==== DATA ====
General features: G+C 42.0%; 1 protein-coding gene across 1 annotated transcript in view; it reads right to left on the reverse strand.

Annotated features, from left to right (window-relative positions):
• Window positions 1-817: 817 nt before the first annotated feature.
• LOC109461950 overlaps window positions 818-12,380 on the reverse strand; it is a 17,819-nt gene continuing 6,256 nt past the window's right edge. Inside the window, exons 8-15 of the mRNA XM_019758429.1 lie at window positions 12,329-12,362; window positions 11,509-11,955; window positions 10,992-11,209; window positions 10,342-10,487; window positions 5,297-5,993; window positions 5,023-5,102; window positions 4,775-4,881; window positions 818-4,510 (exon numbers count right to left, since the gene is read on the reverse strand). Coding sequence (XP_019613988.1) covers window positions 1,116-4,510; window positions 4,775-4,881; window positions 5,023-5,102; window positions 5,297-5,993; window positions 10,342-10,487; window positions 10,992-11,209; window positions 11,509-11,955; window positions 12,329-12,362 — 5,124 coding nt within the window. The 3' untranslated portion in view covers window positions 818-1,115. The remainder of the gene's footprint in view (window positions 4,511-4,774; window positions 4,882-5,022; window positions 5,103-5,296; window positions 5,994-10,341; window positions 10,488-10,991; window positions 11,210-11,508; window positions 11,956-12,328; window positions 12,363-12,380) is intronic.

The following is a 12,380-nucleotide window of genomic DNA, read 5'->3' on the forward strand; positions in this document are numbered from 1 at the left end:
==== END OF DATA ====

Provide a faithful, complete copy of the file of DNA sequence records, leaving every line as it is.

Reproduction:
General features: G+C 42.0%; 1 protein-coding gene across 1 annotated transcript in view; it reads right to left on the reverse strand.

Annotated features, from left to right (window-relative positions):
• Window positions 1-817: 817 nt before the first annotated feature.
• LOC109461950 overlaps window positions 818-12,380 on the reverse strand; it is a 17,819-nt gene continuing 6,256 nt past the window's right edge. Inside the window, exons 8-15 of the mRNA XM_019758429.1 lie at window positions 12,329-12,362; window positions 11,509-11,955; window positions 10,992-11,209; window positions 10,342-10,487; window positions 5,297-5,993; window positions 5,023-5,102; window positions 4,775-4,881; window positions 818-4,510 (exon numbers count right to left, since the gene is read on the reverse strand). Coding sequence (XP_019613988.1) covers window positions 1,116-4,510; window positions 4,775-4,881; window positions 5,023-5,102; window positions 5,297-5,993; window positions 10,342-10,487; window positions 10,992-11,209; window positions 11,509-11,955; window positions 12,329-12,362 — 5,124 coding nt within the window. The 3' untranslated portion in view covers window positions 818-1,115. The remainder of the gene's footprint in view (window positions 4,511-4,774; window positions 4,882-5,022; window positions 5,103-5,296; window positions 5,994-10,341; window positions 10,488-10,991; window positions 11,210-11,508; window positions 11,956-12,328; window positions 12,363-12,380) is intronic.

The following is a 12,380-nucleotide window of genomic DNA, read 5'->3' on the forward strand; positions in this document are numbered from 1 at the left end: